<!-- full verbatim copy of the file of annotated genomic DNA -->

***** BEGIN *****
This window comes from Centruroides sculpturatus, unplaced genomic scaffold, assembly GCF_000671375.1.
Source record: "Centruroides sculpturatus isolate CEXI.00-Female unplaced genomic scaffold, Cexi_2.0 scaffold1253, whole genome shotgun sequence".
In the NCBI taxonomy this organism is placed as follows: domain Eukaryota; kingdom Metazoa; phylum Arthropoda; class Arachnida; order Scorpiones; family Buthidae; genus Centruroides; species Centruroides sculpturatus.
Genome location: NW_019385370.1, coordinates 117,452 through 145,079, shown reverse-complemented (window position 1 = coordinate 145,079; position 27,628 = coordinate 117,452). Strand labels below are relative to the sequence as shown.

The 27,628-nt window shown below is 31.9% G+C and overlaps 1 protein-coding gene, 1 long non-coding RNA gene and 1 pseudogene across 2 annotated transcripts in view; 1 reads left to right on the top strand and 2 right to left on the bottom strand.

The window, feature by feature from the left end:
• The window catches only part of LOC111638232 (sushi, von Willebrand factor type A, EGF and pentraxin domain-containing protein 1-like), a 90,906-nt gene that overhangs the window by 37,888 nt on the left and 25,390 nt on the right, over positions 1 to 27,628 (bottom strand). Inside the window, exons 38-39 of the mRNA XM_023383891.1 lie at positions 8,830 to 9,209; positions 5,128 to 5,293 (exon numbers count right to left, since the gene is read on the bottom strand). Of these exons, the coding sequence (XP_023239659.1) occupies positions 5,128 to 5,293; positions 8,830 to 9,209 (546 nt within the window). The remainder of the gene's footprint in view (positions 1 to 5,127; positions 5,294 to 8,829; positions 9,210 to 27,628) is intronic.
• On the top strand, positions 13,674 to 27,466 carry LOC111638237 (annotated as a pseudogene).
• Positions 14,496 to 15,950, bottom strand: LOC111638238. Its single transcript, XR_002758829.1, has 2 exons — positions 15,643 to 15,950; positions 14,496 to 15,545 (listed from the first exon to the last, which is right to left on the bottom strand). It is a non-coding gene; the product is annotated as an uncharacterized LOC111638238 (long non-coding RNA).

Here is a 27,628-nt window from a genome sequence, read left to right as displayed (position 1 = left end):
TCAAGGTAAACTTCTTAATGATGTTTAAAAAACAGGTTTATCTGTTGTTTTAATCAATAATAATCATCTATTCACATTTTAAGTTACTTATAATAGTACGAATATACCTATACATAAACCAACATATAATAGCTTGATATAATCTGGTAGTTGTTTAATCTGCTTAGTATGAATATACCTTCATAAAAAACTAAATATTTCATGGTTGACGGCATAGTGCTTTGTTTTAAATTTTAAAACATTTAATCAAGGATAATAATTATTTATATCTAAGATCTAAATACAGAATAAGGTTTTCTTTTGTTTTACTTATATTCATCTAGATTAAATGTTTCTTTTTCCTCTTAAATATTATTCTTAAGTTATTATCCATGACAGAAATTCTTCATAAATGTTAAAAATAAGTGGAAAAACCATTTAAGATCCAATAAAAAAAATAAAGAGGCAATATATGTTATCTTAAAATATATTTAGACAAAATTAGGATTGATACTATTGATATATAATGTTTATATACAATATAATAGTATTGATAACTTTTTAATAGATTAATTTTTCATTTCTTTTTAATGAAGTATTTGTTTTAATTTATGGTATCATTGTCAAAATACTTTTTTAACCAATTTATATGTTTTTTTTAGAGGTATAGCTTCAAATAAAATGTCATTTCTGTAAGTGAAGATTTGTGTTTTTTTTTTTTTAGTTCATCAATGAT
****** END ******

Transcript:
This window comes from Centruroides sculpturatus, unplaced genomic scaffold, assembly GCF_000671375.1.
Source record: "Centruroides sculpturatus isolate CEXI.00-Female unplaced genomic scaffold, Cexi_2.0 scaffold1253, whole genome shotgun sequence".
In the NCBI taxonomy this organism is placed as follows: domain Eukaryota; kingdom Metazoa; phylum Arthropoda; class Arachnida; order Scorpiones; family Buthidae; genus Centruroides; species Centruroides sculpturatus.
Genome location: NW_019385370.1, coordinates 117,452 through 145,079, shown reverse-complemented (window position 1 = coordinate 145,079; position 27,628 = coordinate 117,452). Strand labels below are relative to the sequence as shown.

The 27,628-nt window shown below is 31.9% G+C and overlaps 1 protein-coding gene, 1 long non-coding RNA gene and 1 pseudogene across 2 annotated transcripts in view; 1 reads left to right on the top strand and 2 right to left on the bottom strand.

The window, feature by feature from the left end:
• The window catches only part of LOC111638232 (sushi, von Willebrand factor type A, EGF and pentraxin domain-containing protein 1-like), a 90,906-nt gene that overhangs the window by 37,888 nt on the left and 25,390 nt on the right, over positions 1 to 27,628 (bottom strand). Inside the window, exons 38-39 of the mRNA XM_023383891.1 lie at positions 8,830 to 9,209; positions 5,128 to 5,293 (exon numbers count right to left, since the gene is read on the bottom strand). Of these exons, the coding sequence (XP_023239659.1) occupies positions 5,128 to 5,293; positions 8,830 to 9,209 (546 nt within the window). The remainder of the gene's footprint in view (positions 1 to 5,127; positions 5,294 to 8,829; positions 9,210 to 27,628) is intronic.
• On the top strand, positions 13,674 to 27,466 carry LOC111638237 (annotated as a pseudogene).
• Positions 14,496 to 15,950, bottom strand: LOC111638238. Its single transcript, XR_002758829.1, has 2 exons — positions 15,643 to 15,950; positions 14,496 to 15,545 (listed from the first exon to the last, which is right to left on the bottom strand). It is a non-coding gene; the product is annotated as an uncharacterized LOC111638238 (long non-coding RNA).

Here is a 27,628-nt window from a genome sequence, read left to right as displayed (position 1 = left end):
TCAAGGTAAACTTCTTAATGATGTTTAAAAAACAGGTTTATCTGTTGTTTTAATCAATAATAATCATCTATTCACATTTTAAGTTACTTATAATAGTACGAATATACCTATACATAAACCAACATATAATAGCTTGATATAATCTGGTAGTTGTTTAATCTGCTTAGTATGAATATACCTTCATAAAAAACTAAATATTTCATGGTTGACGGCATAGTGCTTTGTTTTAAATTTTAAAACATTTAATCAAGGATAATAATTATTTATATCTAAGATCTAAATACAGAATAAGGTTTTCTTTTGTTTTACTTATATTCATCTAGATTAAATGTTTCTTTTTCCTCTTAAATATTATTCTTAAGTTATTATCCATGACAGAAATTCTTCATAAATGTTAAAAATAAGTGGAAAAACCATTTAAGATCCAATAAAAAAAATAAAGAGGCAATATATGTTATCTTAAAATATATTTAGACAAAATTAGGATTGATACTATTGATATATAATGTTTATATACAATATAATAGTATTGATAACTTTTTAATAGATTAATTTTTCATTTCTTTTTAATGAAGTATTTGTTTTAATTTATGGTATCATTGTCAAAATACTTTTTTAACCAATTTATATGTTTTTTTTAGAGGTATAGCTTCAAATAAAATGTCATTTCTGTAAGTGAAGATTTGTGTTTTTTTTTTTTTAGTTCATCAATGAT